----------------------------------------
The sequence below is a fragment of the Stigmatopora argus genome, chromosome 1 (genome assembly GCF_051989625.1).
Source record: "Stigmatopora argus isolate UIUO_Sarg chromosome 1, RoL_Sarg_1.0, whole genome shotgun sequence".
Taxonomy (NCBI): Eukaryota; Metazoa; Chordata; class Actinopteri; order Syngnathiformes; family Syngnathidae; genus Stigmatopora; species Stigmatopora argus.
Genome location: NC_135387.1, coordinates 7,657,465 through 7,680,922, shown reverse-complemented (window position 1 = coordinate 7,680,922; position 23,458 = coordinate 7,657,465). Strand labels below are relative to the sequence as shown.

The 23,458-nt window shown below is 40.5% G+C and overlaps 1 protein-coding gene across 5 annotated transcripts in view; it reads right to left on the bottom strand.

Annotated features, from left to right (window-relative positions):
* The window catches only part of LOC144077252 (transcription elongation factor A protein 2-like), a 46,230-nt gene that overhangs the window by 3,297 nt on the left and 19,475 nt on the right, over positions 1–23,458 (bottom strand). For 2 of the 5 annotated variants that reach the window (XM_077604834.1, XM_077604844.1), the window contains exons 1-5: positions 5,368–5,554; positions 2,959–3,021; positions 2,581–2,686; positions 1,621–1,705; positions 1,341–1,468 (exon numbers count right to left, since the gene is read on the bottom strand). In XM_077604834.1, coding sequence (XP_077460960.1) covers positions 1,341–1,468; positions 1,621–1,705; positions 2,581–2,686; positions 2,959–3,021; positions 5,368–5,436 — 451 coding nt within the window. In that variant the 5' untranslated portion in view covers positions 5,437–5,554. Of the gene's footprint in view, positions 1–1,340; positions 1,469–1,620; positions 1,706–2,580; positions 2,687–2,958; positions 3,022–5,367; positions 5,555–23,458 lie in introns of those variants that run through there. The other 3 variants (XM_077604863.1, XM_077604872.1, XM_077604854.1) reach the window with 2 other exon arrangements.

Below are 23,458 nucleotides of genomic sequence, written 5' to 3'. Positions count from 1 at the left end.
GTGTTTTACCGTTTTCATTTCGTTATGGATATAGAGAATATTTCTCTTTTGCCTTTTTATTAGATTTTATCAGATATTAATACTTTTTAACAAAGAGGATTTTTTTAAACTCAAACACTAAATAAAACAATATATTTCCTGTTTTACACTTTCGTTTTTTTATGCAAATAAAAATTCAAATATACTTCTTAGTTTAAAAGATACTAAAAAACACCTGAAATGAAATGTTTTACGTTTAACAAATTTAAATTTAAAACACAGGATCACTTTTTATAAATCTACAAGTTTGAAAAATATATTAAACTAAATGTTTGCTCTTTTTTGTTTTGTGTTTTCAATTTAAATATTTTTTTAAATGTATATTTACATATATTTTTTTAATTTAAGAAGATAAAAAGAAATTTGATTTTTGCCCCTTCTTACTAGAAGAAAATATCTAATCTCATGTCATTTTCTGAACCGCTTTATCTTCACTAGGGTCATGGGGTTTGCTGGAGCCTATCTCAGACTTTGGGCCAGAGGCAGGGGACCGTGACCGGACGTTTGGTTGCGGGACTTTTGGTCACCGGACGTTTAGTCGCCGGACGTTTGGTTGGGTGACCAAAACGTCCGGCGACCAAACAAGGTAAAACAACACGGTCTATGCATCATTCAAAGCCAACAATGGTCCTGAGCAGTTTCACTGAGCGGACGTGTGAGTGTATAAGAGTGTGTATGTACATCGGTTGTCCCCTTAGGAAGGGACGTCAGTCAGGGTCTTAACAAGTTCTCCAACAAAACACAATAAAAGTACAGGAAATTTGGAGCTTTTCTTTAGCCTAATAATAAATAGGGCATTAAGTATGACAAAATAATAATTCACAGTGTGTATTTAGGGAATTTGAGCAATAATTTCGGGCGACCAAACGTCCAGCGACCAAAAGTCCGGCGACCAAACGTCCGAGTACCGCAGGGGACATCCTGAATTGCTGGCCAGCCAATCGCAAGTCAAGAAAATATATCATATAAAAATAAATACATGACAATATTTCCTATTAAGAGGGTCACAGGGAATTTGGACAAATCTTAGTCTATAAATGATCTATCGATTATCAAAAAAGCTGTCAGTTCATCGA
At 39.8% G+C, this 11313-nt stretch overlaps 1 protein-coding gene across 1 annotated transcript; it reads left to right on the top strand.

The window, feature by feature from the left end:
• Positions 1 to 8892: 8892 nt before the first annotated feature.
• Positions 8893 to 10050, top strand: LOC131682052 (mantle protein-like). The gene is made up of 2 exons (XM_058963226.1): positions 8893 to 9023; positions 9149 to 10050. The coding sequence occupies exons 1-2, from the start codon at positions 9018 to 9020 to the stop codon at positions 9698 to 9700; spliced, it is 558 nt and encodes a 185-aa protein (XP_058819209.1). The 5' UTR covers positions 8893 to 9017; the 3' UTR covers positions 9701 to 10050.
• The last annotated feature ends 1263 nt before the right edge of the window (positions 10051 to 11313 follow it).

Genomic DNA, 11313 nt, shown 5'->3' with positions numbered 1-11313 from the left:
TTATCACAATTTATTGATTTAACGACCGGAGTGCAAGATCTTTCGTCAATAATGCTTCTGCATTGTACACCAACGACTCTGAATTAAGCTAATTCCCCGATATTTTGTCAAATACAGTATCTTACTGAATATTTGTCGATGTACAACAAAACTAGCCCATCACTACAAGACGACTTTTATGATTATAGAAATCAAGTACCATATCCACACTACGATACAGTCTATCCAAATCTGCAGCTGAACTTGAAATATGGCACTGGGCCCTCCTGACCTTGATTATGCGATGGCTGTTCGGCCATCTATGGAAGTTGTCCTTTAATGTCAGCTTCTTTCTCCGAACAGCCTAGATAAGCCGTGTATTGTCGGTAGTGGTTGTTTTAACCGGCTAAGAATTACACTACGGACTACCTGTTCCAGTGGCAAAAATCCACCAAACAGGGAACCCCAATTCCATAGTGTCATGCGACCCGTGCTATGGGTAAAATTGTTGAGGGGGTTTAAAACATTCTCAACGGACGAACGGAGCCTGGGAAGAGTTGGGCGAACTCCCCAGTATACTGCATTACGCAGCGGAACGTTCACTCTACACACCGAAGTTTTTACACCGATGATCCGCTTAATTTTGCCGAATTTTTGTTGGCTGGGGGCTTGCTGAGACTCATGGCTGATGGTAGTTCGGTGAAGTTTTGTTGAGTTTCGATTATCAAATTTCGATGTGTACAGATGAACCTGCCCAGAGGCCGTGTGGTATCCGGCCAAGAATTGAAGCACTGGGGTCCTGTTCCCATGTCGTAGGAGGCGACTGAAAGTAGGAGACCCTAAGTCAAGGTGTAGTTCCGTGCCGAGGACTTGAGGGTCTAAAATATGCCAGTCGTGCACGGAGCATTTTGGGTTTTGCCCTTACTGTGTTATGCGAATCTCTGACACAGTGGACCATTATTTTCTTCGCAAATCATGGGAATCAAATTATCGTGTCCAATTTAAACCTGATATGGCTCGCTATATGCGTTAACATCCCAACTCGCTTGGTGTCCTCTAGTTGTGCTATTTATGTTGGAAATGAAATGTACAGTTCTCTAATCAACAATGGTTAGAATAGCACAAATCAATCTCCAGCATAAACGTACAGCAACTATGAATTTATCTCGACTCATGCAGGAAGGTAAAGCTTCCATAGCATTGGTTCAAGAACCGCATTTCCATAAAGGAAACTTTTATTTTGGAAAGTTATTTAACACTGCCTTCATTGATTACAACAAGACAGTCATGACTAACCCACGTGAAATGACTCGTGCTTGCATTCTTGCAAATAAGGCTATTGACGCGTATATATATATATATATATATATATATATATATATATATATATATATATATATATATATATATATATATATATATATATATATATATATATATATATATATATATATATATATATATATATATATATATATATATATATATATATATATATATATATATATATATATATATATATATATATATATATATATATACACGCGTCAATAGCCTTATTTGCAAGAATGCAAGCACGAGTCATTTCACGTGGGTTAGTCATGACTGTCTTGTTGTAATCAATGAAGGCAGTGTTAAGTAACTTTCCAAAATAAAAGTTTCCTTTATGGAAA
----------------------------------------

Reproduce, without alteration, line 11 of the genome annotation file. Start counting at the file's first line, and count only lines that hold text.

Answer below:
The window, feature by feature from the left end: